Lucy Black – Subtlenuance
How to cope when you're a modern-minded lass whose Medieval family has died of the plague.
Lucy Black by Paul Gilchrist is an idiosyncratic piece set in an unspecified Medieval time with the ambitious topic of burgeoning Renaissance knowledge. We follow two sisters' opposing responses to the plague that's killed their family, including their father, the local doctor. Lucy Black (Corinne Marie) reacts by helping people despite her lack of medical training, while her sister (Zara Zoe) responds by having lots of sex and being poetic.
Chloe Lawrence-Hartcher's set is functional as well as evocative of a medieval apothecary come doctor’s surgery. The various jars holding potions and herbs are fetching indeed. Considering the Tap Gallery is a tiny space, Lawrence-Hartcher has done well to make it work.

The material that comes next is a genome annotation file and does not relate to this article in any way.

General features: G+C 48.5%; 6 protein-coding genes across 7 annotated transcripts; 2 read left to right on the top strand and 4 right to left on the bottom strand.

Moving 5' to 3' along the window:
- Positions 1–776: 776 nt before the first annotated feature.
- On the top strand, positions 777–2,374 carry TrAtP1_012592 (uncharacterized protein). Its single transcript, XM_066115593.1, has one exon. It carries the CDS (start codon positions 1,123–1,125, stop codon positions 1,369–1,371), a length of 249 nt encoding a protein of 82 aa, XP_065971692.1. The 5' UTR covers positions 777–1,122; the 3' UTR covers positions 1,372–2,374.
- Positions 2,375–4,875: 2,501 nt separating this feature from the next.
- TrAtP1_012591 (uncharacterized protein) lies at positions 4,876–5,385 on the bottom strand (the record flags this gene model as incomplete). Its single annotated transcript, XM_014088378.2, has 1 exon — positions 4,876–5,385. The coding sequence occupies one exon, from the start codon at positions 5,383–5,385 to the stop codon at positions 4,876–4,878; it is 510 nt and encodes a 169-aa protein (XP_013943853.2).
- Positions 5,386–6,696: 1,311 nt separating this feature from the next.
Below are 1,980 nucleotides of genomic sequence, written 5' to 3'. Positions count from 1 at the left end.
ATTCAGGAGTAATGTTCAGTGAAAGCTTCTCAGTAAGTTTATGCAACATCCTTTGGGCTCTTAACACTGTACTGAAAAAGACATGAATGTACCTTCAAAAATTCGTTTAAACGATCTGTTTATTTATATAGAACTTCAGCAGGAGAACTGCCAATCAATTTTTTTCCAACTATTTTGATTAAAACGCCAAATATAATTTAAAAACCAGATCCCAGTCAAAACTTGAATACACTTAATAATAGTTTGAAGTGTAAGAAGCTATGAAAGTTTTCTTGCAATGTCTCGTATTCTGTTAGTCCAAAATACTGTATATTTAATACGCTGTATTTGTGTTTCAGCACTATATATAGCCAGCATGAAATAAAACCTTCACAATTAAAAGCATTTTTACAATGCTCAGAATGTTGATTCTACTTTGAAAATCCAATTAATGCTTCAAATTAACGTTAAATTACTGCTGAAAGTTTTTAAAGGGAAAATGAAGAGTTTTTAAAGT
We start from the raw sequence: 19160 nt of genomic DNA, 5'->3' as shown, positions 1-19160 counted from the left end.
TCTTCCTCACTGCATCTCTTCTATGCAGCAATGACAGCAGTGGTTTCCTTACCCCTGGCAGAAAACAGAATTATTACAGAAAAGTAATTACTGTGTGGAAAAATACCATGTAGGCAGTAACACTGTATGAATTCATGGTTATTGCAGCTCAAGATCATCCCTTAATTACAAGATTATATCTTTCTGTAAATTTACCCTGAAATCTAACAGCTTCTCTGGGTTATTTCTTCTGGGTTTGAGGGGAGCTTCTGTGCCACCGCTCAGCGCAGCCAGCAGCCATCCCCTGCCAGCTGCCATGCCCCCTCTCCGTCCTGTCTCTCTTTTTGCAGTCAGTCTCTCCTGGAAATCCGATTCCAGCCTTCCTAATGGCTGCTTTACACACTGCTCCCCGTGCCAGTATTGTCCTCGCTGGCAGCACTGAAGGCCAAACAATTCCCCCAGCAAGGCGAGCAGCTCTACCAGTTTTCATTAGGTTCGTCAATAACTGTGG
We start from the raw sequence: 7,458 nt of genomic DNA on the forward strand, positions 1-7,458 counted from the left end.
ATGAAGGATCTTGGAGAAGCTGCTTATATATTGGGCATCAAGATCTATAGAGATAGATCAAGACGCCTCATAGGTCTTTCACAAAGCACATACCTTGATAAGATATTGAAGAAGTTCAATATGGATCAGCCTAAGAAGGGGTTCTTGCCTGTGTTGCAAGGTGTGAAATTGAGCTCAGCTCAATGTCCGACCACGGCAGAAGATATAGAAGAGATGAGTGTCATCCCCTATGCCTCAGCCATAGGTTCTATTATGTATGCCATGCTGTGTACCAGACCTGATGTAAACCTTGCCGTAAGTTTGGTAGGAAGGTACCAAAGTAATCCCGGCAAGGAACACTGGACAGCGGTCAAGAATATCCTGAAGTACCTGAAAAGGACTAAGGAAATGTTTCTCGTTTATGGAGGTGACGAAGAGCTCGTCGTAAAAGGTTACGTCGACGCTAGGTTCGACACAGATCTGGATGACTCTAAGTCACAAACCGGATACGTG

The world of the play is one where the medical orthodoxy was the reverse of today's: herbs and tinctures were legitimate, and dissections like the one Lucy Black is planning were seen as unnatural. It's interesting to see the argument on stage in reverse order to that which is playing out today between western medicine and 'alternative therapies'.
Lucy's search for precise knowledge comes from her personal grief rather than some dry rationality. Renaissance epistemology was not about straight logic, but came in large part from some pretty kooky neoplatonic hermeticism as the late Frances Yates figured out through her impressive historical scholarship. Late medieval history is not a very sexy topic, and these people are certainly not trying to be cool.
This is a new work and the edges of the piece are still a bit rough, but it's great to see such a foreign world on stage. Domestic Aussie drama this ain't.